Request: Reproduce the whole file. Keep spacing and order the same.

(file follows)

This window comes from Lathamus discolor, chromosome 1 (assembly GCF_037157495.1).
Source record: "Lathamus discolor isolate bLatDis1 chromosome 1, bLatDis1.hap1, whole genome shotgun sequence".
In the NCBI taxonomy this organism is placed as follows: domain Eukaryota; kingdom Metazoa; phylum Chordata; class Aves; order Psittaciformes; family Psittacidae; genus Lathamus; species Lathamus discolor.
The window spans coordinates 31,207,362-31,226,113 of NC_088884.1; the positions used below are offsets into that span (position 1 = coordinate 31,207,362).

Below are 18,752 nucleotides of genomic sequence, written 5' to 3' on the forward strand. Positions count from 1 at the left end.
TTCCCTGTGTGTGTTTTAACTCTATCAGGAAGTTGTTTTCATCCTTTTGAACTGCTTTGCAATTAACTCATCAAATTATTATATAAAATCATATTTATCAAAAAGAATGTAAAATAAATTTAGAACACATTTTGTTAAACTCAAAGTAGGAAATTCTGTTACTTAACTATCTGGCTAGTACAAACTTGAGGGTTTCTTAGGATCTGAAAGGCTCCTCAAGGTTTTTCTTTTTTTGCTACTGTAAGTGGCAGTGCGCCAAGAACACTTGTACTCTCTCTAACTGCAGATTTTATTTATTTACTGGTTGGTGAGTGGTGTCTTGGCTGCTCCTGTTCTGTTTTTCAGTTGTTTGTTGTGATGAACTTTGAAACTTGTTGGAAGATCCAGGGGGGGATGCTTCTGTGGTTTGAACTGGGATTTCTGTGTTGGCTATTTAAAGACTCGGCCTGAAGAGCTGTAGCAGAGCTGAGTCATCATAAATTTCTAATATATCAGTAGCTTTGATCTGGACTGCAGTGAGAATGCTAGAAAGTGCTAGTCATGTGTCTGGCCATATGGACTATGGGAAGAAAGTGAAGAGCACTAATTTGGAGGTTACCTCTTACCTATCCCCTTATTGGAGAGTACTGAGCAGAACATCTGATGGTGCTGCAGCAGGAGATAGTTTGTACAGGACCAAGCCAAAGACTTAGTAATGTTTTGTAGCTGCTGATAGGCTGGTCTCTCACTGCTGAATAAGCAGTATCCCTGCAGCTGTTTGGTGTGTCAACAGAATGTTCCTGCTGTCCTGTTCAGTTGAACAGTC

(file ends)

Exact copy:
This window comes from Lathamus discolor, chromosome 1 (assembly GCF_037157495.1).
Source record: "Lathamus discolor isolate bLatDis1 chromosome 1, bLatDis1.hap1, whole genome shotgun sequence".
In the NCBI taxonomy this organism is placed as follows: domain Eukaryota; kingdom Metazoa; phylum Chordata; class Aves; order Psittaciformes; family Psittacidae; genus Lathamus; species Lathamus discolor.
The window spans coordinates 31,207,362-31,226,113 of NC_088884.1; the positions used below are offsets into that span (position 1 = coordinate 31,207,362).

Below are 18,752 nucleotides of genomic sequence, written 5' to 3' on the forward strand. Positions count from 1 at the left end.
TTCCCTGTGTGTGTTTTAACTCTATCAGGAAGTTGTTTTCATCCTTTTGAACTGCTTTGCAATTAACTCATCAAATTATTATATAAAATCATATTTATCAAAAAGAATGTAAAATAAATTTAGAACACATTTTGTTAAACTCAAAGTAGGAAATTCTGTTACTTAACTATCTGGCTAGTACAAACTTGAGGGTTTCTTAGGATCTGAAAGGCTCCTCAAGGTTTTTCTTTTTTTGCTACTGTAAGTGGCAGTGCGCCAAGAACACTTGTACTCTCTCTAACTGCAGATTTTATTTATTTACTGGTTGGTGAGTGGTGTCTTGGCTGCTCCTGTTCTGTTTTTCAGTTGTTTGTTGTGATGAACTTTGAAACTTGTTGGAAGATCCAGGGGGGGATGCTTCTGTGGTTTGAACTGGGATTTCTGTGTTGGCTATTTAAAGACTCGGCCTGAAGAGCTGTAGCAGAGCTGAGTCATCATAAATTTCTAATATATCAGTAGCTTTGATCTGGACTGCAGTGAGAATGCTAGAAAGTGCTAGTCATGTGTCTGGCCATATGGACTATGGGAAGAAAGTGAAGAGCACTAATTTGGAGGTTACCTCTTACCTATCCCCTTATTGGAGAGTACTGAGCAGAACATCTGATGGTGCTGCAGCAGGAGATAGTTTGTACAGGACCAAGCCAAAGACTTAGTAATGTTTTGTAGCTGCTGATAGGCTGGTCTCTCACTGCTGAATAAGCAGTATCCCTGCAGCTGTTTGGTGTGTCAACAGAATGTTCCTGCTGTCCTGTTCAGTTGAACAGTC